This project was a total experimentation that flopped in some ways, but the end results were somewhat I pictured in my head.
We started making clay hands using 2 slabs and connecting them together. We put newspaper in between for support and so our clay wouldn't be too thick. We also poked holes near the bottom so that more air could go through the entire hand. I had my high schoolers work in partners to get this all done in one 50 minute class period. Thankfully the next day we did not have school because I was able to put the first ones in the kiln. It was perfect timing because I was able to see the massive explosion in the kiln before the other half of my students proceeded. I quickly realized there were too many variables and this was perhaps too complex of a construction for my students who have little experience with clay. Quick thinking led me to change my plan instead of scrapping it all together. I really wanted to do this project, so I decided we would just do 1 slab and it would be flat. Not my ideal work, but it would do.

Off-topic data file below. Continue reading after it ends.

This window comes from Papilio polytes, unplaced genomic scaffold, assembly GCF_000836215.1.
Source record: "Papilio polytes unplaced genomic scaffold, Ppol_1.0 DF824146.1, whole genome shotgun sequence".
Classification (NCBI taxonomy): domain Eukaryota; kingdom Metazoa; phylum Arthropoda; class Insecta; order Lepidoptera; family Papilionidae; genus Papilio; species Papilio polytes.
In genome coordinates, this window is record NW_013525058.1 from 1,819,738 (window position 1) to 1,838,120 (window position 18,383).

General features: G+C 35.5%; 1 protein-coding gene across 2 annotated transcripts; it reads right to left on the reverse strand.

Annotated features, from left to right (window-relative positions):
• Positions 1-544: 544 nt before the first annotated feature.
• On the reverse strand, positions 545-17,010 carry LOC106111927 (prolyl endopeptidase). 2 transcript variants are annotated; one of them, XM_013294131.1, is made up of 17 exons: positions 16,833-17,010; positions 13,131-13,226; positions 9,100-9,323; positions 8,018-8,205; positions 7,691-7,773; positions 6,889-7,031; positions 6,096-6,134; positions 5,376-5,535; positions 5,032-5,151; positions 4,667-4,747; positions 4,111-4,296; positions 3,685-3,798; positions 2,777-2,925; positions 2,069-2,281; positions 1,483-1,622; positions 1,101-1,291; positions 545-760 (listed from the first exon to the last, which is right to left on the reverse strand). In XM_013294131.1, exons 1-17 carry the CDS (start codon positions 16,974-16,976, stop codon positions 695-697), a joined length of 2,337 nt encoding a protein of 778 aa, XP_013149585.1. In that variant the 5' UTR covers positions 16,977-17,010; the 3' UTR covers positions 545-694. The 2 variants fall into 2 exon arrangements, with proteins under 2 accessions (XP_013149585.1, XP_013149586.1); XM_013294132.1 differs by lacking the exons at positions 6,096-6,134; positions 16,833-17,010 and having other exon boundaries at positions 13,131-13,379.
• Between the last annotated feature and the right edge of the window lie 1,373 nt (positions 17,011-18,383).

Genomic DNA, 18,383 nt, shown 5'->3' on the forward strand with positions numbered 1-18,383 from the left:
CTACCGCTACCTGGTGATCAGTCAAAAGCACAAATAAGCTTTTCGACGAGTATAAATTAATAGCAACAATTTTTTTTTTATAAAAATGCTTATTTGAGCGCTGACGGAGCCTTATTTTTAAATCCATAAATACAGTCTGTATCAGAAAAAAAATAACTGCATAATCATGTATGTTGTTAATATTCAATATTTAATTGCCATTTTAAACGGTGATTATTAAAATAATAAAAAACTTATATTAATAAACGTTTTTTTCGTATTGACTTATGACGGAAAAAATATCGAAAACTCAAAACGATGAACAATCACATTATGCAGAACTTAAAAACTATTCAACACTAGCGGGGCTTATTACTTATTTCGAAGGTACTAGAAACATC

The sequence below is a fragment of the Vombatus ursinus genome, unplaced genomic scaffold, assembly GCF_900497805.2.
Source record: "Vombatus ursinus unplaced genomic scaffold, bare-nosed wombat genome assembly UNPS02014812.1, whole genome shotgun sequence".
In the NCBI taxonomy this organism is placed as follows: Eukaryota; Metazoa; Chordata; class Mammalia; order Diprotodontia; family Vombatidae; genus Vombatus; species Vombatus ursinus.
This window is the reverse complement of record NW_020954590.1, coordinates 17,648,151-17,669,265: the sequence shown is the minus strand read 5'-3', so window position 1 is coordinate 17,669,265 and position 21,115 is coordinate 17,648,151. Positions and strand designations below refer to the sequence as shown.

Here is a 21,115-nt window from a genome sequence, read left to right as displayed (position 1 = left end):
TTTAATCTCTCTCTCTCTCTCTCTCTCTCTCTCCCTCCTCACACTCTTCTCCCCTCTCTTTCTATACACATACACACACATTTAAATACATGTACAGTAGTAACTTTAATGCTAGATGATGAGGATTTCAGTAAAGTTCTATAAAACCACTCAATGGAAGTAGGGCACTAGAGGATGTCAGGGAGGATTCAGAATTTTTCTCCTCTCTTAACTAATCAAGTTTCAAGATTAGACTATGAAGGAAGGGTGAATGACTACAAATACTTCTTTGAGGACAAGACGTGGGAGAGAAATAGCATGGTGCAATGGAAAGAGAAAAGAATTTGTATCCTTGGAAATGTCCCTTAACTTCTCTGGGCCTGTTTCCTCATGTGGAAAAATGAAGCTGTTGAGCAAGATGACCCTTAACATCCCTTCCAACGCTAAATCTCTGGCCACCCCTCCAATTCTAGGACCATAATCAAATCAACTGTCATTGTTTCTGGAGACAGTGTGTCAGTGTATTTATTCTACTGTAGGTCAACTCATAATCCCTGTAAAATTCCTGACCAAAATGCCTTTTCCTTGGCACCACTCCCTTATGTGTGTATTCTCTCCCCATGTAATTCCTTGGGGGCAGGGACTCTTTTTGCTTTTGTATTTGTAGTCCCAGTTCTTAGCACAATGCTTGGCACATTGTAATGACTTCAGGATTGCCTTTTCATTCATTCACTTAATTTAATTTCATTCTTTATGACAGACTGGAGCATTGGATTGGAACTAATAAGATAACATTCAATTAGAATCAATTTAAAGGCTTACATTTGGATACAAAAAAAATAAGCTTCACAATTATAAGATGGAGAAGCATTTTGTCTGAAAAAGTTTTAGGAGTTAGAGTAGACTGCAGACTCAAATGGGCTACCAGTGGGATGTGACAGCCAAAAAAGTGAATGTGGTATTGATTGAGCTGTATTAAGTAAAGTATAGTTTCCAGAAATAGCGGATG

After they were fired in the kiln, we mixed some flesh tone watercolor to paint the hands. We then looked at the history of henna or mehndi in a power point. We talked about how it is made, the process, the purpose, and looked at many cool examples. I had my students sketch out on paper the designs they wanted to do before moving on. They then could transfer on to the clay hand using pencil or could freehand the designs on. We used many colors of sharpie to do this. I limited students to no more than 3 colors so that it wouldn't get all crazy! The results were pretty cool!